Mario Escobar’s ‘Children of the Stars’ Reminds Us That We Are Never Truly Alone [REVIEW]

Paris, France in 1942

Two boys must flee toward freedom when the Nazis occupy Paris in Mario Escobar’s Children of the Stars. (Photo courtesy ww2gallery, Flickr)

A growing threat sweeps across Europe. A loving couple searches for safety. Two brothers flee for their lives. In World War II Paris, meet two boys who will do whatever it takes to reunite with their beloved parents in Mario Escobar’s inspired new novel, Children of the Stars.


Thomas Nelson

In the heat of August 1942, brothers Jacob and Moses Stein are two Jewish boys staying with their aunt in Paris. Only the City of Light isn’t shining as brightly as it usually does. The Nazis have occupied the land and la rues are not as enchanting as they once were.

As tensions rise across Europe, the boys’ parents, two of Germany’s most beloved playwrights, have gone in search of a safe place to call home. But before the family can be reunited, the French gendarmes arrest the boys per Nazi command, and suddenly they find themselves lost among the country’s many Jews being detained in the horrid Vélodrome d’Hiver.

Aware of just how dire their plight is, the boys escape in order to survive and follow their parents’ letters on a journey that takes them first to the south of France, and ultimately beyond. Along the way, they meet numerous characters, many of whom risk their lives to protect the boys. Theirs is a journey filled with peril. But it is also a tale propelled by hope, heart, faith, and love.

Although there are many stories that have been written about World War II and the Holocaust, there are relatively few that come to mind about the children who lived during that time. Perhaps Markus Zusak’s The Book Thief and Anthony Doerr’s All the Light We Cannot See are two of the best examples of recent years. And like those novels, Escobar’s latest shows us the world through his two young protagonists’ eyes, and it brings the fear and uncertainty of wartime Europe to vivid life in a way we seldom see.

He captures the chaos that ensues when the gendarmes try to round up all the Jews and load them into buses as well as the palpable desperation that fills the air as families are separated, with little evidence of what will become of them. The boys experience this when they are taken into custody and when they return to their aunt’s apartment only to realize that she is no longer there.

What makes this novel truly memorable, however, is how Escobar demonstrates just how resourceful all of us can be, even the children among us, when pushed to our limits and forced to look for hope where it no longer appears to exist. This is what I loved best about this story, because as we follow the boys on their journey toward reunification with their parents, they are thrust onto an emotional roller coaster that would test the mettle of most of us. But we are capable of much more than we think we are, and this is true of the boys as well, especially as strangers lend them help, shelter, and more. It is a tale that proves we are never truly alone, and that we are strongest when we stand together, keep our faith, and believe in the power of love and family.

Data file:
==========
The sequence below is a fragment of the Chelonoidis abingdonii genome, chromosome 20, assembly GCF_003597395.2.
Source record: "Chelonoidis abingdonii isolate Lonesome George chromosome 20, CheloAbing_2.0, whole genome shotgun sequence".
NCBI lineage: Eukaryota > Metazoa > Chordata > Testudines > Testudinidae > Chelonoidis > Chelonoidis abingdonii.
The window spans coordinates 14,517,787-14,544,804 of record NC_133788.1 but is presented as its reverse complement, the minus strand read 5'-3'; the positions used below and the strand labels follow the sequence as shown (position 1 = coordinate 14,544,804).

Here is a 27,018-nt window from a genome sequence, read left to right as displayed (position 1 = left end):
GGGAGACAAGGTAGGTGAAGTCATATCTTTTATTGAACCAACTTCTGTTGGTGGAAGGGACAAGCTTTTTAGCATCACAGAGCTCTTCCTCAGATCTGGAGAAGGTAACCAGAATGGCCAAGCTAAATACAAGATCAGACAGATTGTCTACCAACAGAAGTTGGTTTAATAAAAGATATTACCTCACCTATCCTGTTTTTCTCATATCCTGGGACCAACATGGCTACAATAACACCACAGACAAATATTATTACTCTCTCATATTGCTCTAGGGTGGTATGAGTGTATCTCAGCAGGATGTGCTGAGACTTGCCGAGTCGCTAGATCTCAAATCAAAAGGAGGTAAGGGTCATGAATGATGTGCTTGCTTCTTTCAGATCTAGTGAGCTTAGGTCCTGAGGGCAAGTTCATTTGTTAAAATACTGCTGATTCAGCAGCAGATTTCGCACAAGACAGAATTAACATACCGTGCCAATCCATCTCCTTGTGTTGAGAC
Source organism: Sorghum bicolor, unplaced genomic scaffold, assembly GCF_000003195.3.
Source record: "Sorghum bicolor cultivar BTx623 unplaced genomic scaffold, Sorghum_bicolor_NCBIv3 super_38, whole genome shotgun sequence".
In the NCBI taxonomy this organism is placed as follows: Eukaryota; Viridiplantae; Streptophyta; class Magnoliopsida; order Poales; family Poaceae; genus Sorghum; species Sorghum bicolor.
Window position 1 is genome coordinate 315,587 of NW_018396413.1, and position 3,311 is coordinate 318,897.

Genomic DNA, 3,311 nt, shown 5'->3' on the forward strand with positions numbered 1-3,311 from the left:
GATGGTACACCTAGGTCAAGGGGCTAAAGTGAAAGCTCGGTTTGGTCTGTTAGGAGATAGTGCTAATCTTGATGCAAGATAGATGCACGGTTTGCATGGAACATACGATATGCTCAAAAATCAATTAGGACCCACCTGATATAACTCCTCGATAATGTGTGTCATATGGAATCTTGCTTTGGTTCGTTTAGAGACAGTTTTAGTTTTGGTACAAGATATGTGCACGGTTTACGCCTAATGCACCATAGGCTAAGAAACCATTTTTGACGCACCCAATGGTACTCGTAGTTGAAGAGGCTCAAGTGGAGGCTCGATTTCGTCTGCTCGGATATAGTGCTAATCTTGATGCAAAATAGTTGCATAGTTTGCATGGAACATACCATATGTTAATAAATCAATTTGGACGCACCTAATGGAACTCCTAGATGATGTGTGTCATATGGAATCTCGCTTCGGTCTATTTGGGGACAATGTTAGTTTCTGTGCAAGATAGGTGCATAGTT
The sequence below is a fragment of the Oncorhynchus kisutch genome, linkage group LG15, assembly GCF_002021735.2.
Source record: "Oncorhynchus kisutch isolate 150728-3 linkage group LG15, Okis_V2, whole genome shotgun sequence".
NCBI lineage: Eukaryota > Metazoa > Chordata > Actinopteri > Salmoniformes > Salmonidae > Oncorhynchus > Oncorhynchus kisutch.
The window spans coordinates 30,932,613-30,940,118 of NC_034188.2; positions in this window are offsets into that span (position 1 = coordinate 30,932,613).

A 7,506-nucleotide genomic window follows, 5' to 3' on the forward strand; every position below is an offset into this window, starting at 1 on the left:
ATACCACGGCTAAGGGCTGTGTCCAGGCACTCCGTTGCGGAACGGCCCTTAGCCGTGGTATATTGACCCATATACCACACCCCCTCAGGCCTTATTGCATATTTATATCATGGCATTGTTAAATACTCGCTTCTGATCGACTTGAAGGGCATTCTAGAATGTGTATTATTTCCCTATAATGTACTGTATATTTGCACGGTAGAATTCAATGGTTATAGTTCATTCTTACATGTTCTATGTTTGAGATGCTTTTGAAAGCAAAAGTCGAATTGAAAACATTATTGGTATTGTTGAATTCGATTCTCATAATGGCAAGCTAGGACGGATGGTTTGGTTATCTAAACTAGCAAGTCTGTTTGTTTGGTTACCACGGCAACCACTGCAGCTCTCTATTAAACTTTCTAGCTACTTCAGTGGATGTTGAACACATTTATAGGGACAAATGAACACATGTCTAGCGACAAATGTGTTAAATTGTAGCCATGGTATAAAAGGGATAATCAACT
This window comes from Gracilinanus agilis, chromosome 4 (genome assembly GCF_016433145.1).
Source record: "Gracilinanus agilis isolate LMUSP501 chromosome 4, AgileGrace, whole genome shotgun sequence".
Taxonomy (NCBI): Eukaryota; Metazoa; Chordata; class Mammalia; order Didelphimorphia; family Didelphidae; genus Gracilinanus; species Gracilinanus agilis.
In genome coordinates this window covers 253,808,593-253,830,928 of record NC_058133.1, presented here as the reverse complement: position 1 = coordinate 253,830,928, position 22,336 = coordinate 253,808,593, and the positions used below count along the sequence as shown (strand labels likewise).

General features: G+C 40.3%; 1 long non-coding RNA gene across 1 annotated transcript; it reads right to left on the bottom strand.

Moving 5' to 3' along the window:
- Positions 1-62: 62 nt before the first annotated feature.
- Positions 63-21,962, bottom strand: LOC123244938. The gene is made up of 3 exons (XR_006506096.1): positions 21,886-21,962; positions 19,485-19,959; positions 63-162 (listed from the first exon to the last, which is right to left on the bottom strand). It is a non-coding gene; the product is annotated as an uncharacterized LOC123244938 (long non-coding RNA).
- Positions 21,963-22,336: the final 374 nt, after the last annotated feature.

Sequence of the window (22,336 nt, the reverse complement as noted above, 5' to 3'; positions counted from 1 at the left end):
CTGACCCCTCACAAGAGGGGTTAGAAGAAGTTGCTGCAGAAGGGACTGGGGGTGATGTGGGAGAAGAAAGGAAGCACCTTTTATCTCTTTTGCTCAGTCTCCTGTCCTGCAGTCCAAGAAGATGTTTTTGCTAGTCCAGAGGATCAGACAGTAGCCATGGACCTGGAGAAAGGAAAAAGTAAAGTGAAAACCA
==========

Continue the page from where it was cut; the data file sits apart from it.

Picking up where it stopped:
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Mario Escobar

Mario Escobar


Mario Escobar has a master’s degree in modern history and has written numerous books and articles about the Inquisition, the Protestant Reformation, and religious sects.

He directs the magazine Nueva Historia Para El Debate, and is also a contributing columnist to various publications.

Passionate about history and its mysteries, he has delved into the depths of church history, the struggle of sectarian groups, and the discovery and colonization of the Americas. He specializes in the lives of unorthodox Spaniards and Americans.

Mario makes his home in Madrid, Spain. Visit his home on the Web at, like him on Facebook, and follow him on Twitter.

By Mario Escobar
384 pp. Thomas Nelson. $26.99

TLC Book Tours Tour HostPurchase Children of the Stars at one of these fine online retailers: Amazon, Barnes & Noble, Books-A-Million, Half Price Books, IndieBound, Powell’s, and Thomas Nelson.

Children of the Stars is brought to you in association with TLC Book Tours.

About Jathan Fink
Jathan is a journalist, philanthropist, and entrepreneur. He is also a travel junkie, foodie and jazz aficionado. A California native, he resides in Texas.

3 Responses to Mario Escobar’s ‘Children of the Stars’ Reminds Us That We Are Never Truly Alone [REVIEW]

  1. Pingback: Mario Escobar, author of CHILDREN OF THE STARS, on tour February/March 2020 | TLC Book Tours

  2. Sara Strand says:

    I love your comment about being resourceful when we have to, that’s so very true. You just make do with what you have and I think people forget that they can do that. Thanks for being on this tour! Sara @ TLC Book Tours

    • Jathan Fink says:

      Over the years, we’ve had some very lean moments, although nothing close to what they went through during World War II. Still, in hindsight, it always amazes us just how resourceful we can become–and how far we can stretch a buck–when necessary. I always tease my wife that she stretches money so far, she makes pennies scream! 😉

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